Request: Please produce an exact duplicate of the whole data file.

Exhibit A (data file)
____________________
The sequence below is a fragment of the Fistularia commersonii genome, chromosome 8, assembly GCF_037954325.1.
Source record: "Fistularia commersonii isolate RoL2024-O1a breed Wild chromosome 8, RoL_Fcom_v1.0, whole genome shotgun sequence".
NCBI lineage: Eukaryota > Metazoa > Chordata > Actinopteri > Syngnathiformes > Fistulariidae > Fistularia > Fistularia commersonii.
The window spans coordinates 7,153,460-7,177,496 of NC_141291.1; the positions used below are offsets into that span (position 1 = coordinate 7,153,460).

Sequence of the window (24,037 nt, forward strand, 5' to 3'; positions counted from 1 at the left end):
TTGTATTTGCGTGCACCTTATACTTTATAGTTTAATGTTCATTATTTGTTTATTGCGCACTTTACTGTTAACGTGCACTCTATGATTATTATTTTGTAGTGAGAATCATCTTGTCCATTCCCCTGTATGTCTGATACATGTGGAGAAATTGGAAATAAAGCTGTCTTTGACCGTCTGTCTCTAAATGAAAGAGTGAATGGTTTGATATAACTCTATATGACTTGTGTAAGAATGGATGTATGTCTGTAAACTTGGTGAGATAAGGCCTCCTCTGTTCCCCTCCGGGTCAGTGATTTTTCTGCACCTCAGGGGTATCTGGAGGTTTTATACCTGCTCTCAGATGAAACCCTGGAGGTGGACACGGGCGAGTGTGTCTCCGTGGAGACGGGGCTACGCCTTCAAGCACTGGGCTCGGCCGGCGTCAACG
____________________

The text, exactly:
The sequence below is a fragment of the Fistularia commersonii genome, chromosome 8, assembly GCF_037954325.1.
Source record: "Fistularia commersonii isolate RoL2024-O1a breed Wild chromosome 8, RoL_Fcom_v1.0, whole genome shotgun sequence".
NCBI lineage: Eukaryota > Metazoa > Chordata > Actinopteri > Syngnathiformes > Fistulariidae > Fistularia > Fistularia commersonii.
The window spans coordinates 7,153,460-7,177,496 of NC_141291.1; the positions used below are offsets into that span (position 1 = coordinate 7,153,460).

Sequence of the window (24,037 nt, forward strand, 5' to 3'; positions counted from 1 at the left end):
TTGTATTTGCGTGCACCTTATACTTTATAGTTTAATGTTCATTATTTGTTTATTGCGCACTTTACTGTTAACGTGCACTCTATGATTATTATTTTGTAGTGAGAATCATCTTGTCCATTCCCCTGTATGTCTGATACATGTGGAGAAATTGGAAATAAAGCTGTCTTTGACCGTCTGTCTCTAAATGAAAGAGTGAATGGTTTGATATAACTCTATATGACTTGTGTAAGAATGGATGTATGTCTGTAAACTTGGTGAGATAAGGCCTCCTCTGTTCCCCTCCGGGTCAGTGATTTTTCTGCACCTCAGGGGTATCTGGAGGTTTTATACCTGCTCTCAGATGAAACCCTGGAGGTGGACACGGGCGAGTGTGTCTCCGTGGAGACGGGGCTACGCCTTCAAGCACTGGGCTCGGCCGGCGTCAACG